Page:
Intervention”    See instructions under “Readings” above for obtaining this   

    required reading

Steven Kull, “Misreading the Public Mood,” Bulletin of the Atomic Scientists

    (March/April 1995)  Reserve--Reread

Warren Strobel, “The Media and U.S. Policies toward Intervention:  A 

                                  Closer Look at the ‘CNN Effect’” in Jentleson, pp. 677-684  Reread


Mar. 22, 7:30       Program on the Arab Spring One Year On and the Compatibility of Islam

and Democracy—attendance expected unless excused


Mar. 23                  DUE by 4:00pm :  Final revision of National Interest Paper  (NO late papers accepted

except by prior arrangement)


Mar. 27                   Debate on US National Interest and When and How to Intervene

Rochester, US Foreign Policy, pp. 148-154    Handout

Michael Mandelbaum, “Foreign Policy as Social Work,” Foreign Affairs

    (Jan/Feb 1996),  Reserve and available also at:


Stanley Hoffmann, “In Defense of Mother Theresa,” Foreign Affairs

    (Mar/April 1996),  Reserve and available also at: http://www.jstor.org/stable/20047564

Individual Assignment:

Alynna Lyon and Chris Dolan, “American Humanitarian Intervention: Toward a Theory

    of Coevolution,”  Foreign Policy Analysis (Jan. 2007) Reserve


Mar. 29                   Case Study of Libya and the Dilemma of Syria

                                Michael Hastings, “Inside Obama’s War Room:  How he decided to intervene in Libya

                                and what it says about his evolution as commander in chief,” Rolling Stone, October 27,

2011, available at:  http://www.rollingstone.com/politics/news/inside-obamas-war-room-20111013

Stewart Patrick, “Libya and the Future of Humanitarian Intervention,  Foreign Affairs online (August 26, 2011), available at:  http://www.foreignaffairs.com/articles/68233/stewart-patrick/libya-and-the-future-of-humanitarian-intervention

Additional reading TBA


Mar. 30                  DUE by Noon:  Updated bibliography and detailed outline for research project


Apr. 3                     Hypothetical Case:  What would happen if Pakistan collapsed?

Reading TBA


Apr. 5                     EASTER BREAK – NO CLASS


Apr. 10                   The Consequences of 9/11:  The War on Terrorism

                                 Jentleson, Ch. 8, pp. 409-418, 442-445                             

                                The Bush National Security Strategy (2002), Section III, available at:


                                Melvyn P. Leffler, “9/11 in Retrospect:  George W. Bush’s Grand Strategy,

                                     Reconsidered, Foreign Affairs (Sept/Oct. 2011)  available at:



Apr. 12                   Jentleson, Ch. 8, pp. 456-473

GUISD Case #293,  David Auerswald and Caroline Shaver, “It’s Not Just the Economy, Stupid:  Linking Free Trade and the War on Terror.”  See earlier instructions on ordering this case.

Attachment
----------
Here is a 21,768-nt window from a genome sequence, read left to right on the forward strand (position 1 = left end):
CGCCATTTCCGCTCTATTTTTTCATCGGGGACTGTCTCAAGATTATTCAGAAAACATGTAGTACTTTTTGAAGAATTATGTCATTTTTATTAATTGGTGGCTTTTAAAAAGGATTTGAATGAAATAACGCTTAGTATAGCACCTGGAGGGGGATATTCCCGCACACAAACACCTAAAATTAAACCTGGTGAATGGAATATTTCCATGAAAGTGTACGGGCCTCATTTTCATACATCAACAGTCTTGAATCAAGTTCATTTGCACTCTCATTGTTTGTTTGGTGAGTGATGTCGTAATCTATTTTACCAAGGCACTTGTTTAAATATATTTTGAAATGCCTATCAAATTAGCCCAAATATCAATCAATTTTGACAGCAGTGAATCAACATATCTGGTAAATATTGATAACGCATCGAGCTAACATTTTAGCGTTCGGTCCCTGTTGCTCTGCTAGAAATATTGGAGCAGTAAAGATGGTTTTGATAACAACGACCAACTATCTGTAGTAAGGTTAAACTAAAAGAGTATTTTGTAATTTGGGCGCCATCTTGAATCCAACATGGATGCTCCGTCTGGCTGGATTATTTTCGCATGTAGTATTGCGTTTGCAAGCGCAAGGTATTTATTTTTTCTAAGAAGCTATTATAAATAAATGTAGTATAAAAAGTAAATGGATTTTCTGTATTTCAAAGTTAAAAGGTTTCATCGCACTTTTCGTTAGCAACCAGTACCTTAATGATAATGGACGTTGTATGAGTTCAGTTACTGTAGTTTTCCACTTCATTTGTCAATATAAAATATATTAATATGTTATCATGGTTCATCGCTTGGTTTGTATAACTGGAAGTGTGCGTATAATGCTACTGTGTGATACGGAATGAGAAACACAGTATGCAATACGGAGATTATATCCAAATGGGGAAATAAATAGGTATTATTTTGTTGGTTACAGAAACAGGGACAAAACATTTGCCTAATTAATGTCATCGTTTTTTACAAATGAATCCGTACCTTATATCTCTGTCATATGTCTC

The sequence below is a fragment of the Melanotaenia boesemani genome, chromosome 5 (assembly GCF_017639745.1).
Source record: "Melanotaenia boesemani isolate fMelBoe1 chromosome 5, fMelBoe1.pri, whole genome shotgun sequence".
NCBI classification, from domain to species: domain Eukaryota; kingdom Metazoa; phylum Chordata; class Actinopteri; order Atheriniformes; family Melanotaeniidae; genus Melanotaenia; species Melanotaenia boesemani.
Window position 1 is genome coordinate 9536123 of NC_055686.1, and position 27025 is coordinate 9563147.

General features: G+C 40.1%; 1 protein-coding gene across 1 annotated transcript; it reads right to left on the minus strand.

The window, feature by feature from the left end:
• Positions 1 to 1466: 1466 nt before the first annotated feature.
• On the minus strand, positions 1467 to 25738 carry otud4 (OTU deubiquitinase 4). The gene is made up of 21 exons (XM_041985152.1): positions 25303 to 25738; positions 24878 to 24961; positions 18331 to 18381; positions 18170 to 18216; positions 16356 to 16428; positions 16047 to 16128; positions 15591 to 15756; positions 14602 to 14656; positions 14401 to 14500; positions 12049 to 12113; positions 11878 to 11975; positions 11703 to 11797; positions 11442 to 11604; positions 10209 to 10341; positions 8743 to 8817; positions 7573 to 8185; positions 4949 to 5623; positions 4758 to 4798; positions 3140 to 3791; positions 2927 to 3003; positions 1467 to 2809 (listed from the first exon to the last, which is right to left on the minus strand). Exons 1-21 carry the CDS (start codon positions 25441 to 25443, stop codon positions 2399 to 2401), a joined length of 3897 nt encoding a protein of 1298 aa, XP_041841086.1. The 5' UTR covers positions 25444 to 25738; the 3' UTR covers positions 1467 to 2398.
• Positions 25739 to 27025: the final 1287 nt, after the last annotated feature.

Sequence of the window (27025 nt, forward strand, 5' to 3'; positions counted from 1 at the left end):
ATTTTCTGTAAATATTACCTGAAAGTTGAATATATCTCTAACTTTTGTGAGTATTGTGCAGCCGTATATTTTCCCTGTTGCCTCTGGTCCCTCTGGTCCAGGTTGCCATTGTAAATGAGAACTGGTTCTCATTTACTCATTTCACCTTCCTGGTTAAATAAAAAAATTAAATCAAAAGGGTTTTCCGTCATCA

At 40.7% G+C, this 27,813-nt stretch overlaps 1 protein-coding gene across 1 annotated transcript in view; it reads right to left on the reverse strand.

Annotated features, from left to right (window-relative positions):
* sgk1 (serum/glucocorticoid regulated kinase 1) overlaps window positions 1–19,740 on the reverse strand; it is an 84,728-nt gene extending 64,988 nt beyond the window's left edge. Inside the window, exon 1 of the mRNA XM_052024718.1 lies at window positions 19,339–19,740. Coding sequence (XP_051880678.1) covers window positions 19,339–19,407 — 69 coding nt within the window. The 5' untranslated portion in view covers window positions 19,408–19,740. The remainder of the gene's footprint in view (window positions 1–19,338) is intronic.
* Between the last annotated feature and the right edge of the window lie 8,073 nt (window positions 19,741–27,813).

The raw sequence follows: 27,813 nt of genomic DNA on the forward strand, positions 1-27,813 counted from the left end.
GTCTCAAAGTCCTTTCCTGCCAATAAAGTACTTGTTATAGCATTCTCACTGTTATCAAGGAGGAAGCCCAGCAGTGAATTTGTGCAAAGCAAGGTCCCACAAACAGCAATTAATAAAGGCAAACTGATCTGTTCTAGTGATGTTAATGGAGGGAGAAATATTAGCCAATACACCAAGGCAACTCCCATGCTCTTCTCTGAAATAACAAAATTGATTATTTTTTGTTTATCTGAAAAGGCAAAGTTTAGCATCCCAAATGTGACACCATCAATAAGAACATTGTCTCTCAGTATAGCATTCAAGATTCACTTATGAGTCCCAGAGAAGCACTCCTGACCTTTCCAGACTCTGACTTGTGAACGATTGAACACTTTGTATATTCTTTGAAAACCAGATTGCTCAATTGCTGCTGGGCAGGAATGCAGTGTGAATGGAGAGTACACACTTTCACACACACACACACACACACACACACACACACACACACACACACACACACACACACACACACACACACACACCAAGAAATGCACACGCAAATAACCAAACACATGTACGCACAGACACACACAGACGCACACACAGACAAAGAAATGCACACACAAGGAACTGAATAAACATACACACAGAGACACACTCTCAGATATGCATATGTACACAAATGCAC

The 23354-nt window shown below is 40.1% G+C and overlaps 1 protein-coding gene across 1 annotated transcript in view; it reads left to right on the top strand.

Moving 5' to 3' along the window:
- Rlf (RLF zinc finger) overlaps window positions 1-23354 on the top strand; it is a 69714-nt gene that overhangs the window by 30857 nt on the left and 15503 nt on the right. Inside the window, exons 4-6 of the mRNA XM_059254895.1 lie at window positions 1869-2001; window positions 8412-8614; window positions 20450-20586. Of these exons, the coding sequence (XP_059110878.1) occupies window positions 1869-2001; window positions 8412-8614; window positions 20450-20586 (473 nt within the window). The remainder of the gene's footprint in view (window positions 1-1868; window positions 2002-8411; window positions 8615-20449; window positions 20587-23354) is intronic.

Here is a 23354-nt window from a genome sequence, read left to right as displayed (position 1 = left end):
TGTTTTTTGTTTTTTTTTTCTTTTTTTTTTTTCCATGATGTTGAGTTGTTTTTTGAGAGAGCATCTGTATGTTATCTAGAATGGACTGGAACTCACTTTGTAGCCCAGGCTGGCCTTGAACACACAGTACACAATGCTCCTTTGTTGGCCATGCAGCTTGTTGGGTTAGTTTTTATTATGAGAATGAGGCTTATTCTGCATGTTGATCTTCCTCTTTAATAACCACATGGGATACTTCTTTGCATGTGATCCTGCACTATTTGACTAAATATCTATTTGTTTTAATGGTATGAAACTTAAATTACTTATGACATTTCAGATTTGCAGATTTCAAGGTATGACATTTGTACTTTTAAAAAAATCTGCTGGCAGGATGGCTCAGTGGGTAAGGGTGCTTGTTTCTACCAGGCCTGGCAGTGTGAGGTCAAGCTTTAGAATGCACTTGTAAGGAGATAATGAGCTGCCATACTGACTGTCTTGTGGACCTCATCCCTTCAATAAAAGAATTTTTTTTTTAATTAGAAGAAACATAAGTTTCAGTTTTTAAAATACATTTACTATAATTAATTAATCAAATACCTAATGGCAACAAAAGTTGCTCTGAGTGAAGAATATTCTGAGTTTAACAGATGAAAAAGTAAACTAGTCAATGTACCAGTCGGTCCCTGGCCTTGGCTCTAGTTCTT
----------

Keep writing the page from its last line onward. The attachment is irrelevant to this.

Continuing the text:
Apr. 17                   WMD Control:  Case Study of Iran

                                Focus:  Discussion of US interests and options for dealing with Iran

Rochester,  pp. 142-148  Handout

                                Jentleson, pp. 445-448

Council on Foreign Relations Crisis Guide (Overview, Nuclear Program, Options):  http://www.cfr.org/interactives/CG_Iran/index.html

                                Suzanne Maloney, “Obama’s Counterproductive New Iran Sanctions,” Foreign Affairs

   online (January 5, 2012), available at:  http://www.foreignaffairs.com/articles/137011/suzanne-maloney/obamas-counterproductive-new-iran-sanctions

                                William Maclean and Andrew Quinn, “Iran Sanctions Push is Test for West Diplomacy:

                                   Experts Differ on War Risk,” Al-Alarabiya (January 6, 2012), available at: 



Apr. 18                   STANDER SYMPOSIUM – research paper presentations


Apr. 19-26              The US in a Changing World

                                Michael Mandelbaum, The Frugal Superpower

                                Arvind Subramanian, “The Inevitable Superpower:  Why China’s Dominance is a Sure

    Thing,” Foreign Affairs (Sept/Oct 2011), available at:  http://web.ebscohost.com.libproxy.udayton.edu/ehost/detail?sid=4b7d2fea-109c-4642-9bcc-83ea8fb4ca2a%40sessionmgr11&vid=3&hid=13&bdata=JnNpdGU9ZWhvc3QtbGl2ZQ%3d%3d#db=a9h&AN=64464656

                                Salvatore Babones, “The Middling Kingdom:  The Hype and the Reality of China’s

    Rise,” Foreign Affairs (Sept/Oct 2011), available at:  http://web.ebscohost.com.libproxy.udayton.edu/ehost/detail?vid=3&hid=13&sid=94c62887-d302-4343-b116-59733512d409%40sessionmgr10&bdata=JnNpdGU9ZWhvc3QtbGl2ZQ%3d%3d#db=a9h&AN=64464663

                                Jack A. Goldstone, “Rise of the TIMBIs,” Foreign Policy (December 2, 2011)


Fareed Zakaria, “The Future of American Power:  How America Can Survive the Rise of

the Rest,” Foreign Affairs (May/June 2008) available at:  http://libproxy.udayton.edu/login?url=http://search.ebscohost.com/login.aspx?direct=true&db=a9h&AN=31700472&site=ehost-live

Joseph S. Nye, ‘The Future of American Power,” Foreign Affairs (Nov/Dec 2010) at:



                                Stephen M. Walt, “The End of the American Era,” National Interest (October 25, 2011)

 at :  http://nationalinterest.org/article/the-end-the-american-era-6037


Apr. 27                   Final Deadline for Research Papers (4:30 pm)

                                Take-home Final Exam to be distributed


May 1                     Take-home Final Exam Due at 4:30pm.  NO LATE SUBMISSIONS WILL BE ACCEPTED EXCEPT BY PRIOR ARRANGEMENT